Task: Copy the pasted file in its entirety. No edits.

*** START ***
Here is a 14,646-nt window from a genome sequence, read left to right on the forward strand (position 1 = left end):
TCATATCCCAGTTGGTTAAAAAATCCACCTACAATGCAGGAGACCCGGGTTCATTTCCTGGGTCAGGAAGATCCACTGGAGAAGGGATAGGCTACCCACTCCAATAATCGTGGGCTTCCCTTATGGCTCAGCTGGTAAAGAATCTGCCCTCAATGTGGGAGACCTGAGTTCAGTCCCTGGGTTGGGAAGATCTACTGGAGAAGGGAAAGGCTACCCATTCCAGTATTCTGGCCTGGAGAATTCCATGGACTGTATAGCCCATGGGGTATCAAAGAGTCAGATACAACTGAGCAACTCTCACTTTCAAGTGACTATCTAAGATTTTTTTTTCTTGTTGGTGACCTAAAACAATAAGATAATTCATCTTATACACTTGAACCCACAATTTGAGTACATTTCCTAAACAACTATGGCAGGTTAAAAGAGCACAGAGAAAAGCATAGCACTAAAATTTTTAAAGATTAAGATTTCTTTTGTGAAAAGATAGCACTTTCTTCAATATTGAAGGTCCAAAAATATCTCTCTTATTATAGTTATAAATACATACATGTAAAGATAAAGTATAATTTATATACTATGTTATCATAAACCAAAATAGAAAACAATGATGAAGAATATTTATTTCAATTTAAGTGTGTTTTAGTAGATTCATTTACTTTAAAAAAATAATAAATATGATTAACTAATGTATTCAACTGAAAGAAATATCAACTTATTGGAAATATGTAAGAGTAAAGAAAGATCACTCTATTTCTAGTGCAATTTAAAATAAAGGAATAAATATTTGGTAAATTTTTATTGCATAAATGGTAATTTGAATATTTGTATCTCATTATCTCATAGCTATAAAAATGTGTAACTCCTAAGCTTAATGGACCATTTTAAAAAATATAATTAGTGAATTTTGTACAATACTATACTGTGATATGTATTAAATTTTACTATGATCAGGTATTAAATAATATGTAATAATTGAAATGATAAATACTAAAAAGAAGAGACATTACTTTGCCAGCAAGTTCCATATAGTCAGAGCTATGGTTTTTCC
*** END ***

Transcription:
Here is a 14,646-nt window from a genome sequence, read left to right on the forward strand (position 1 = left end):
TCATATCCCAGTTGGTTAAAAAATCCACCTACAATGCAGGAGACCCGGGTTCATTTCCTGGGTCAGGAAGATCCACTGGAGAAGGGATAGGCTACCCACTCCAATAATCGTGGGCTTCCCTTATGGCTCAGCTGGTAAAGAATCTGCCCTCAATGTGGGAGACCTGAGTTCAGTCCCTGGGTTGGGAAGATCTACTGGAGAAGGGAAAGGCTACCCATTCCAGTATTCTGGCCTGGAGAATTCCATGGACTGTATAGCCCATGGGGTATCAAAGAGTCAGATACAACTGAGCAACTCTCACTTTCAAGTGACTATCTAAGATTTTTTTTTCTTGTTGGTGACCTAAAACAATAAGATAATTCATCTTATACACTTGAACCCACAATTTGAGTACATTTCCTAAACAACTATGGCAGGTTAAAAGAGCACAGAGAAAAGCATAGCACTAAAATTTTTAAAGATTAAGATTTCTTTTGTGAAAAGATAGCACTTTCTTCAATATTGAAGGTCCAAAAATATCTCTCTTATTATAGTTATAAATACATACATGTAAAGATAAAGTATAATTTATATACTATGTTATCATAAACCAAAATAGAAAACAATGATGAAGAATATTTATTTCAATTTAAGTGTGTTTTAGTAGATTCATTTACTTTAAAAAAATAATAAATATGATTAACTAATGTATTCAACTGAAAGAAATATCAACTTATTGGAAATATGTAAGAGTAAAGAAAGATCACTCTATTTCTAGTGCAATTTAAAATAAAGGAATAAATATTTGGTAAATTTTTATTGCATAAATGGTAATTTGAATATTTGTATCTCATTATCTCATAGCTATAAAAATGTGTAACTCCTAAGCTTAATGGACCATTTTAAAAAATATAATTAGTGAATTTTGTACAATACTATACTGTGATATGTATTAAATTTTACTATGATCAGGTATTAAATAATATGTAATAATTGAAATGATAAATACTAAAAAGAAGAGACATTACTTTGCCAGCAAGTTCCATATAGTCAGAGCTATGGTTTTTCC